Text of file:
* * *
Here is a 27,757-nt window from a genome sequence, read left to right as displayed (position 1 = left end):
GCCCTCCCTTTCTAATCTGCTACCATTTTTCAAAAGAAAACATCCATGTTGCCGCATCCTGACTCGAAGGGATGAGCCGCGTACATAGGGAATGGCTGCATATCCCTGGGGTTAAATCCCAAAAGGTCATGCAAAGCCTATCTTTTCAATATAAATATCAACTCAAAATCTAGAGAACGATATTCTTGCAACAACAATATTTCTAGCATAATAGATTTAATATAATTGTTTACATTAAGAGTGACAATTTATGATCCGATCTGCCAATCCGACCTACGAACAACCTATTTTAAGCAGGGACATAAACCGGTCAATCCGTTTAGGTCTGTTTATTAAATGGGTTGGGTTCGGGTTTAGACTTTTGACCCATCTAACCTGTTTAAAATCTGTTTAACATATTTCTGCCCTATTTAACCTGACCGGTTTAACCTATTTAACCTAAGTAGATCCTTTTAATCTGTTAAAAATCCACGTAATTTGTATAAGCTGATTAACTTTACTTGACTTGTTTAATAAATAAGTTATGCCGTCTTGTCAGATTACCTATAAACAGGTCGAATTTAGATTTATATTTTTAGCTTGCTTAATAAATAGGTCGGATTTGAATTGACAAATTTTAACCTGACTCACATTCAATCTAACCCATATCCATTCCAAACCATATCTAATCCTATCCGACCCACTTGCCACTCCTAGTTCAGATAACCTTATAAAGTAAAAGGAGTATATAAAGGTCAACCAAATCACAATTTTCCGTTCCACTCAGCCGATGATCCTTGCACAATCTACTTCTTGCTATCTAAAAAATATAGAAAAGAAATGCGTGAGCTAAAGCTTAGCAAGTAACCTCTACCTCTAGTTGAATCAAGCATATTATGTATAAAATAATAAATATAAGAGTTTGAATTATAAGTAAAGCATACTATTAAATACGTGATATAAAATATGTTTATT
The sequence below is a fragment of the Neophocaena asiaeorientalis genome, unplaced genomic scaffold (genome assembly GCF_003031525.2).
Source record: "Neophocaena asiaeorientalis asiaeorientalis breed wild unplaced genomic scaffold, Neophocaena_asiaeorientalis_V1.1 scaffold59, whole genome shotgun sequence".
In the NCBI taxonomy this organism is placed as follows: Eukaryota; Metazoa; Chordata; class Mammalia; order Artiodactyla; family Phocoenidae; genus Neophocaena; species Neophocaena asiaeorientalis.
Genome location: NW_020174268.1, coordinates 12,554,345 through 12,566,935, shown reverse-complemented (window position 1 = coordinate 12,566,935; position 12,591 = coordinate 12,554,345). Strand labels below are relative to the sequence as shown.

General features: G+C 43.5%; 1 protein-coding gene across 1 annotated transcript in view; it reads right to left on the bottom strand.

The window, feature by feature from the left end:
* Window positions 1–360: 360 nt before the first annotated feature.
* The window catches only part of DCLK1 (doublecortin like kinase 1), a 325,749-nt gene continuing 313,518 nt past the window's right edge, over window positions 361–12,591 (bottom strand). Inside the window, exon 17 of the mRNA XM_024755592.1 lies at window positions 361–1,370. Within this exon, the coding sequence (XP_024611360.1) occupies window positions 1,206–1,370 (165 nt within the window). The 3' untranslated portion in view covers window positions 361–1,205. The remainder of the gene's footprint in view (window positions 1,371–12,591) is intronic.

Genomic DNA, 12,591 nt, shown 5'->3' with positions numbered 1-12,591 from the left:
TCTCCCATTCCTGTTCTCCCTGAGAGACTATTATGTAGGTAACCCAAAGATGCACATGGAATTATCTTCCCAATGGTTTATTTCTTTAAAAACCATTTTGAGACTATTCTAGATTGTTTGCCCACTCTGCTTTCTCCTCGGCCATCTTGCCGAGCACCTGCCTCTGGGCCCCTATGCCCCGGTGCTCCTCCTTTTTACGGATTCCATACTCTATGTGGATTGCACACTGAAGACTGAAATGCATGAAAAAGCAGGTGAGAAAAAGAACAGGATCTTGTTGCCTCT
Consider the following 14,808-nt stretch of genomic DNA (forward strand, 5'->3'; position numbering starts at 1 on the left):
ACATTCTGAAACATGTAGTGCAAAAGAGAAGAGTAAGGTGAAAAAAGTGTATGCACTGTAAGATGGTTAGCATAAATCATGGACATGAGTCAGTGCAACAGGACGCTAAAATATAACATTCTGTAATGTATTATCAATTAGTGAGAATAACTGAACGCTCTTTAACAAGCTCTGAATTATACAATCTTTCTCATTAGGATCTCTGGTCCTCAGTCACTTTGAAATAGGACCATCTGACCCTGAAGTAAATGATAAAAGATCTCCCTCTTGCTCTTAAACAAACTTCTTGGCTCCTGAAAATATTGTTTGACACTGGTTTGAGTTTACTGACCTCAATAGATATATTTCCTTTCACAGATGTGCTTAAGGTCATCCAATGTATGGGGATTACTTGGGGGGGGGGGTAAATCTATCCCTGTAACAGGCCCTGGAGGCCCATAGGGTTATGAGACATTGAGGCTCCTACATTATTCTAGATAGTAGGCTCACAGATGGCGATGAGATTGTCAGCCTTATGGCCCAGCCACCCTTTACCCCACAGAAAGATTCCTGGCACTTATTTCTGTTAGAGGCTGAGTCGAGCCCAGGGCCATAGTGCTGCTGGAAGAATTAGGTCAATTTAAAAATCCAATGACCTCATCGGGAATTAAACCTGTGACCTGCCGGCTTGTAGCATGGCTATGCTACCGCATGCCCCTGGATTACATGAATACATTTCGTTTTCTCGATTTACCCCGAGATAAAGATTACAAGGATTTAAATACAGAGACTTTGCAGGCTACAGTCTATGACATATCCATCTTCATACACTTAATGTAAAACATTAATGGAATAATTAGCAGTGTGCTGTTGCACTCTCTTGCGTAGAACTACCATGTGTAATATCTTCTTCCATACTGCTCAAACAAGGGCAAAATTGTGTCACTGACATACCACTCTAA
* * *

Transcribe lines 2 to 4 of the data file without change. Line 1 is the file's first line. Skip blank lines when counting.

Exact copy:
GCCCTCCCTTTCTAATCTGCTACCATTTTTCAAAAGAAAACATCCATGTTGCCGCATCCTGACTCGAAGGGATGAGCCGCGTACATAGGGAATGGCTGCATATCCCTGGGGTTAAATCCCAAAAGGTCATGCAAAGCCTATCTTTTCAATATAAATATCAACTCAAAATCTAGAGAACGATATTCTTGCAACAACAATATTTCTAGCATAATAGATTTAATATAATTGTTTACATTAAGAGTGACAATTTATGATCCGATCTGCCAATCCGACCTACGAACAACCTATTTTAAGCAGGGACATAAACCGGTCAATCCGTTTAGGTCTGTTTATTAAATGGGTTGGGTTCGGGTTTAGACTTTTGACCCATCTAACCTGTTTAAAATCTGTTTAACATATTTCTGCCCTATTTAACCTGACCGGTTTAACCTATTTAACCTAAGTAGATCCTTTTAATCTGTTAAAAATCCACGTAATTTGTATAAGCTGATTAACTTTACTTGACTTGTTTAATAAATAAGTTATGCCGTCTTGTCAGATTACCTATAAACAGGTCGAATTTAGATTTATATTTTTAGCTTGCTTAATAAATAGGTCGGATTTGAATTGACAAATTTTAACCTGACTCACATTCAATCTAACCCATATCCATTCCAAACCATATCTAATCCTATCCGACCCACTTGCCACTCCTAGTTCAGATAACCTTATAAAGTAAAAGGAGTATATAAAGGTCAACCAAATCACAATTTTCCGTTCCACTCAGCCGATGATCCTTGCACAATCTACTTCTTGCTATCTAAAAAATATAGAAAAGAAATGCGTGAGCTAAAGCTTAGCAAGTAACCTCTACCTCTAGTTGAATCAAGCATATTATGTATAAAATAATAAATATAAGAGTTTGAATTATAAGTAAAGCATACTATTAAATACGTGATATAAAATATGTTTATT
The sequence below is a fragment of the Neophocaena asiaeorientalis genome, unplaced genomic scaffold (genome assembly GCF_003031525.2).
Source record: "Neophocaena asiaeorientalis asiaeorientalis breed wild unplaced genomic scaffold, Neophocaena_asiaeorientalis_V1.1 scaffold59, whole genome shotgun sequence".